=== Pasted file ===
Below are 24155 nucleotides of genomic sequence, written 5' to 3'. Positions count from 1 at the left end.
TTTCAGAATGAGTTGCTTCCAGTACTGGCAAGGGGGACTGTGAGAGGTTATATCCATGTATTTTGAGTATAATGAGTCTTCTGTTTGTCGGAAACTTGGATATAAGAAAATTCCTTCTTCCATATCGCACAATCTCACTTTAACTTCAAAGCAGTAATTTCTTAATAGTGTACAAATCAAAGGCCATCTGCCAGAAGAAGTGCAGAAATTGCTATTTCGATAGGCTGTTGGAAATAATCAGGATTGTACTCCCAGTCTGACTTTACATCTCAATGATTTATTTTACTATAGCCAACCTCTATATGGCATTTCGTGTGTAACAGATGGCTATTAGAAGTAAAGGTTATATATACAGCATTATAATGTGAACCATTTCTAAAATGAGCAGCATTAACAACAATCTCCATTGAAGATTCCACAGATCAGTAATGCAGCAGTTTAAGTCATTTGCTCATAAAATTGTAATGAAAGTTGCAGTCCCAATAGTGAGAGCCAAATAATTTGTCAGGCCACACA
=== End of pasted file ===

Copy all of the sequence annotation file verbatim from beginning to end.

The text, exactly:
Below are 24155 nucleotides of genomic sequence, written 5' to 3'. Positions count from 1 at the left end.
TTTCAGAATGAGTTGCTTCCAGTACTGGCAAGGGGGACTGTGAGAGGTTATATCCATGTATTTTGAGTATAATGAGTCTTCTGTTTGTCGGAAACTTGGATATAAGAAAATTCCTTCTTCCATATCGCACAATCTCACTTTAACTTCAAAGCAGTAATTTCTTAATAGTGTACAAATCAAAGGCCATCTGCCAGAAGAAGTGCAGAAATTGCTATTTCGATAGGCTGTTGGAAATAATCAGGATTGTACTCCCAGTCTGACTTTACATCTCAATGATTTATTTTACTATAGCCAACCTCTATATGGCATTTCGTGTGTAACAGATGGCTATTAGAAGTAAAGGTTATATATACAGCATTATAATGTGAACCATTTCTAAAATGAGCAGCATTAACAACAATCTCCATTGAAGATTCCACAGATCAGTAATGCAGCAGTTTAAGTCATTTGCTCATAAAATTGTAATGAAAGTTGCAGTCCCAATAGTGAGAGCCAAATAATTTGTCAGGCCACACA